How Southeast Asians Can Learn to Code Through Crowdsourcing

Discover the best online programming tutorials

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BY Ezra Ferraz - 17 Mar 2017

learn to code

PHOTO CREDIT: Getty Images

There are a plethora of resources available online to learn programming, but deciding which to use can be a herculean task in all its own.

“Programming is the new literacy. Everyone wants to learn to code and make a dent in the universe. But we observed that learning to code is very hard. People enter programming world in a very enthusiastic way, but their passion quickly peters out because they don't know where to start,” says Saurabh Hooda, the co-founder of

Hooda explains that this statement holds true for every programming language. A basic search for any language, even the most obscure, will yield hundreds of courses. Choosing the best out of this lot is next to impossible, an experience that Hooda and his co-founders have personally experienced.

They taught themselves to program in a scattershot, roundabout way. “Our learning to code journey involved reading lots of programming blogs, reading a few books, and then taking 4 to 5 online courses. It was a dark alley process,” he says, noting that with crowdsourcing technology, people should no longer have to go through this complicated process. is Hooda’s attempt to address this problem. According to him, is a community where programmers recommend the courses and tutorials to other existing and aspiring programmers. Each submitted tutorial can be up-voted by community members, the mechanic similar to the one used on social news site Reddit. The value proposition is straightforward: Get started with the best available programming courses, now.

Hooda differentiated from competitors like MOOC List and Class Central, pointing out that they are more an aggregator of all courses, along with their respective ratings and reviews.’s users

Their target demographic is anyone who wants to learn how to code, but the majority of their 100,000 users are between 18 and 34 years old. 45% of these users hail from the United States and India, while the rest come from over 100 different countries.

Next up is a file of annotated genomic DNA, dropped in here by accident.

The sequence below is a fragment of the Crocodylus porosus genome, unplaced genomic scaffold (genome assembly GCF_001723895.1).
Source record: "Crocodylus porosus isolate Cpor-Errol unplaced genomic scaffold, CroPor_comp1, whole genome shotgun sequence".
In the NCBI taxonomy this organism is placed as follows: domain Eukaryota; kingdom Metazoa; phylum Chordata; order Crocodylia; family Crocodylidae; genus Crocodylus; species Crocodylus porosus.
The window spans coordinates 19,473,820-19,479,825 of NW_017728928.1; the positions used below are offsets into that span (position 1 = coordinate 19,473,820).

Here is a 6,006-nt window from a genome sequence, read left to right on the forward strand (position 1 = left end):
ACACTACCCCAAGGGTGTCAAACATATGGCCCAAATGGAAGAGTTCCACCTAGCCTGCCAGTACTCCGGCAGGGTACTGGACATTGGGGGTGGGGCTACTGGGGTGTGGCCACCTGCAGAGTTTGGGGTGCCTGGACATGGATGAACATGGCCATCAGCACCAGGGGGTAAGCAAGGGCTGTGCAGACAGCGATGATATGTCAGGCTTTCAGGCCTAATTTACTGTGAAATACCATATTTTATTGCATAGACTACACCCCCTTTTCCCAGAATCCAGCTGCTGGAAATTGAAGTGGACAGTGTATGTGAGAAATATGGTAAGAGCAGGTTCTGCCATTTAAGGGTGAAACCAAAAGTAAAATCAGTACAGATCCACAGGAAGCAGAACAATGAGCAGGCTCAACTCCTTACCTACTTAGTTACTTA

Many of these users are students who want to break into the software industry. The value for them is that they can start at the correct leveling.

“Sometimes beginners start a course based on a recommendation from an expert in the field but they soon realize that the course is too advanced for them. Experts recommend courses as per their proficiency level whereas the programming community gets the recommendation right nearly every time,” he says.

In one instance, a user wrote to share that he had gotten stuck on a paid Python course and was no longer making any progress. When he discovered the Python tutorials on, he was able to find one that was much more effective.

Many of their users are gainfully employed programmers who want to make a horizontal shift into another software domain.

“Programming is a very dynamic field, and languages get updated very frequently, so gets even expert developers who want to learn a new language/framework or newer version of the same,” he says.

Hooda identifies reaching out to more programmers as the company’s main challenge. They help out developers in various programming forums and communities, and many of their users are obtained through these channels. Though this kind of user acquisition may seem tedious, the users they successfully get are very vocal.

“Once they find a great course on Hackr, they spread the word about Hackr in their circle of friends, and that's been a major source of new users for us,” Hooda says.

While has been focused to this point on helping users find the best courses, Hooda says they are developing two new features to help them complete them as well.  

“These features will help wannabe programmers engage more with [their] peers and mentors in the programming community hence increasing course completion rate,” Hooda says, noting that the global drop out rate from online courses is a whopping 85%.